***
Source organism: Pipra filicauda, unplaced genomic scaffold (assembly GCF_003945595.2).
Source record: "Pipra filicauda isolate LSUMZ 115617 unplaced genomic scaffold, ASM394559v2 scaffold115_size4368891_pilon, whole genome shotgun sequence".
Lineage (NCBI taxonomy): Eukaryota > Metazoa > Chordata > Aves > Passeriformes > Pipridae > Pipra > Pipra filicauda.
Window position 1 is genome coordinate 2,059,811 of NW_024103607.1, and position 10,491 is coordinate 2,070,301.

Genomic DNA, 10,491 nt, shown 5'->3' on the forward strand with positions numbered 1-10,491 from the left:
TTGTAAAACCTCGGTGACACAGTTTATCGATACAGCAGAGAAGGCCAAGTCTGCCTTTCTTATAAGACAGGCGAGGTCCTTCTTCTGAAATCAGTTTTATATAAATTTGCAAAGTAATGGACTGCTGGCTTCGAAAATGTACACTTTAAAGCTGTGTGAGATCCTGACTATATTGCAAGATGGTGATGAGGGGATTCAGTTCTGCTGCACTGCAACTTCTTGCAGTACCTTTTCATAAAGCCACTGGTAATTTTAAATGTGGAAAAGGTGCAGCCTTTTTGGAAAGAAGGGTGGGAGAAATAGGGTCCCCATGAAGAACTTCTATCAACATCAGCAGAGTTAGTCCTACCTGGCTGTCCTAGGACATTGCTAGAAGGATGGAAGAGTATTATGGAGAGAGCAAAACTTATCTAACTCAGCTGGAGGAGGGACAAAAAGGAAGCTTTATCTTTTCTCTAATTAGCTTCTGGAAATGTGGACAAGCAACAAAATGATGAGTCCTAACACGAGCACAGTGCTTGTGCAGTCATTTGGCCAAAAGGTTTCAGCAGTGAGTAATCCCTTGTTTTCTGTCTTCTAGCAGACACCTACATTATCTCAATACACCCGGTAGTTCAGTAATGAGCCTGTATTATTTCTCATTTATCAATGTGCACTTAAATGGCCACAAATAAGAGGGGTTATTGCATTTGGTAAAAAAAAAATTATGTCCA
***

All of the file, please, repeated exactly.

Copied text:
Source organism: Pipra filicauda, unplaced genomic scaffold (assembly GCF_003945595.2).
Source record: "Pipra filicauda isolate LSUMZ 115617 unplaced genomic scaffold, ASM394559v2 scaffold115_size4368891_pilon, whole genome shotgun sequence".
Lineage (NCBI taxonomy): Eukaryota > Metazoa > Chordata > Aves > Passeriformes > Pipridae > Pipra > Pipra filicauda.
Window position 1 is genome coordinate 2,059,811 of NW_024103607.1, and position 10,491 is coordinate 2,070,301.

Genomic DNA, 10,491 nt, shown 5'->3' on the forward strand with positions numbered 1-10,491 from the left:
TTGTAAAACCTCGGTGACACAGTTTATCGATACAGCAGAGAAGGCCAAGTCTGCCTTTCTTATAAGACAGGCGAGGTCCTTCTTCTGAAATCAGTTTTATATAAATTTGCAAAGTAATGGACTGCTGGCTTCGAAAATGTACACTTTAAAGCTGTGTGAGATCCTGACTATATTGCAAGATGGTGATGAGGGGATTCAGTTCTGCTGCACTGCAACTTCTTGCAGTACCTTTTCATAAAGCCACTGGTAATTTTAAATGTGGAAAAGGTGCAGCCTTTTTGGAAAGAAGGGTGGGAGAAATAGGGTCCCCATGAAGAACTTCTATCAACATCAGCAGAGTTAGTCCTACCTGGCTGTCCTAGGACATTGCTAGAAGGATGGAAGAGTATTATGGAGAGAGCAAAACTTATCTAACTCAGCTGGAGGAGGGACAAAAAGGAAGCTTTATCTTTTCTCTAATTAGCTTCTGGAAATGTGGACAAGCAACAAAATGATGAGTCCTAACACGAGCACAGTGCTTGTGCAGTCATTTGGCCAAAAGGTTTCAGCAGTGAGTAATCCCTTGTTTTCTGTCTTCTAGCAGACACCTACATTATCTCAATACACCCGGTAGTTCAGTAATGAGCCTGTATTATTTCTCATTTATCAATGTGCACTTAAATGGCCACAAATAAGAGGGGTTATTGCATTTGGTAAAAAAAAAATTATGTCCA